Nelson says Edwinton delayed launching their beer until they felt it was ready. He says making beer isn’t an exact science but he’s confident they can maintain a consistent product. “This really is the core of a brewery. Making great beer is amazingly simple, but making the same great beer two times in a row is amazingly difficult.”
Startup breweries in North Dakota have learned that lesson the hard way. The Dakota Malting and Brewing Company operated in Bismarck during the early 1960s, but suffered from poor sales due to bad batches of beer. After that, two breweries tried and failed in Fargo, and another one in Dickinson called the Rattlesnake Creek Brewery and Grill stopped brewing beer a few years ago.
The closest thing to a brewery in North Dakota is the Granite City Food and Brewery, which receives shipments of partially brewed beer from out of state and completes the fermentation process in Fargo.
Beer brewing experts say North Dakota laws make it difficult for breweries to make money. The licensing process is cumbersome and restrictive, and brewers must go through a beverage distributor instead of selling their product directly to stores and bars. North Dakota is one of 12 states that ban beer manufacturers from the wholesale market.
The state allows breweries that produce fewer than 10,000 barrels of beer per year to sell the product at an on-site pub. Bismarck and Mandan have passed ordinances to allow beer-pubs, but both cities established yearly production limits that were lower than state law.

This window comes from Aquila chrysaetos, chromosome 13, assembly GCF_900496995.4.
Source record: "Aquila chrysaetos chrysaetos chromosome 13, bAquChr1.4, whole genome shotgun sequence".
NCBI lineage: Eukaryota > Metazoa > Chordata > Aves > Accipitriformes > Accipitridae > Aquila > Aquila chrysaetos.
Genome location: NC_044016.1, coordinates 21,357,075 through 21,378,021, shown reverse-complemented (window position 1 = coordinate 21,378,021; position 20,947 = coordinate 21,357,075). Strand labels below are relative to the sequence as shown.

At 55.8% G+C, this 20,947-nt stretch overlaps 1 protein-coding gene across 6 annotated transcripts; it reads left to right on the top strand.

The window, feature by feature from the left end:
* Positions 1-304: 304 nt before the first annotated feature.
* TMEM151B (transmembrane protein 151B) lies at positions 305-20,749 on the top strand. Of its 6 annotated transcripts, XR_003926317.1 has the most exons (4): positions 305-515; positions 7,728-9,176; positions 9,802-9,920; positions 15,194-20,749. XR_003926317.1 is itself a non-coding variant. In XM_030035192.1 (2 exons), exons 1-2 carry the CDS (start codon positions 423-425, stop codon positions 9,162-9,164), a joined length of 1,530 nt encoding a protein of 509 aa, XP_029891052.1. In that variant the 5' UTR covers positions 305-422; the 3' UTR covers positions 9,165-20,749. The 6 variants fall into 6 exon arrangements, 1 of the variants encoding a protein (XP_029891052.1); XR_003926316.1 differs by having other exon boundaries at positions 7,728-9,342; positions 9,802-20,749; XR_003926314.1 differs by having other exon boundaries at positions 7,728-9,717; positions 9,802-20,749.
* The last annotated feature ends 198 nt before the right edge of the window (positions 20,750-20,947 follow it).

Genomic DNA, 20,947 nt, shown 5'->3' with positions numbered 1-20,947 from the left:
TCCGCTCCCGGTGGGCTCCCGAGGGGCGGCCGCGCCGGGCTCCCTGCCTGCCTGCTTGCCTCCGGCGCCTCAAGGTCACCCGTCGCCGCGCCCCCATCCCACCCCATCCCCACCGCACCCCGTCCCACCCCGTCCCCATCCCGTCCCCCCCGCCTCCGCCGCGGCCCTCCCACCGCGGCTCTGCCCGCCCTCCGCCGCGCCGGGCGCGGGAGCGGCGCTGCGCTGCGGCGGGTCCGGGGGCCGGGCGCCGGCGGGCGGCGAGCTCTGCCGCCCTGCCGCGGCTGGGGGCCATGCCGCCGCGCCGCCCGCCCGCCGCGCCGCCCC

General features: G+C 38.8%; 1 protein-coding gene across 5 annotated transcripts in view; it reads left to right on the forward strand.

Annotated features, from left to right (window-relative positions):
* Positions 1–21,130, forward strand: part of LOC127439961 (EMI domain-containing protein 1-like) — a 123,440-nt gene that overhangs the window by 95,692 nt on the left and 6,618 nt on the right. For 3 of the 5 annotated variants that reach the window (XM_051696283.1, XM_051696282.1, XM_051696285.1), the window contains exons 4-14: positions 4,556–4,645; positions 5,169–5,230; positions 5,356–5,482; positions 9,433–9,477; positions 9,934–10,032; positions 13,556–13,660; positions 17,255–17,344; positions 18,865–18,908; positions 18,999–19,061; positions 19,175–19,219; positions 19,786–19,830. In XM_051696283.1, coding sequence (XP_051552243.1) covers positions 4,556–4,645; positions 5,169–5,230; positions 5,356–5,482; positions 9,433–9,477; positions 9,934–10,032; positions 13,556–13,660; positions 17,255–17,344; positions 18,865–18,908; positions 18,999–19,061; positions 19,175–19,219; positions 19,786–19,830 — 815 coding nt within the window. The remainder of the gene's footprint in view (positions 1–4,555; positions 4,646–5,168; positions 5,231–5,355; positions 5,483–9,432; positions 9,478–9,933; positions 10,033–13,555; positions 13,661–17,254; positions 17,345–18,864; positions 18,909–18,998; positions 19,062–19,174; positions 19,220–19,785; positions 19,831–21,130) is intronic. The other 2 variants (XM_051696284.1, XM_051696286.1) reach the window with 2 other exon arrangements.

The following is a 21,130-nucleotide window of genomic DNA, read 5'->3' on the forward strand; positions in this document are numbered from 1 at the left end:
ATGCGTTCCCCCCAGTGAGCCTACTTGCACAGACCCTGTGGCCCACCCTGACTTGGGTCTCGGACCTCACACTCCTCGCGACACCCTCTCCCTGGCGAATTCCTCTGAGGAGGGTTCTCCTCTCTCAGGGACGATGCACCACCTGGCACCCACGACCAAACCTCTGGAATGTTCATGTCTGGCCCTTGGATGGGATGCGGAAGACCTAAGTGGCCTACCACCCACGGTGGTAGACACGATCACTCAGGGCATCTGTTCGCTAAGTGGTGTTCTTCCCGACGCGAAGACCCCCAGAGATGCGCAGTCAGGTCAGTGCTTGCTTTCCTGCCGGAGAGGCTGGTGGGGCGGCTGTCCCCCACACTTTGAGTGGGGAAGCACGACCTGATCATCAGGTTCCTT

Bismarck resident Mike Frohlich, who plans to open a local brew-pub early next year, says restrictions on self-distribution and limits on how much beer can be brewed and sold directly by manufacturers have kept the microbrewery industry from expanding into North Dakota. He points to two neighboring states that allow self-distribution and are home to thriving microbrewery industries. Montana has 27 breweries, and Minnesota has 22.
“If North Dakota opened up self-distribution, we’d have breweries here,” Frohlich says. “There’s a reason microbreweries are opening all over Montana and Minnesota.”
Despite its beer-guzzling reputation, North Dakota has a long history of creating laws that discourage beer brewing. In the 1880s, as many as 10 breweries were operating the in geographic area that later became North Dakota. But in 1890, a year after statehood, the Legislature passed a prohibition on alcoholic drinks that lasted until 1933 when the federal prohibition law was repealed.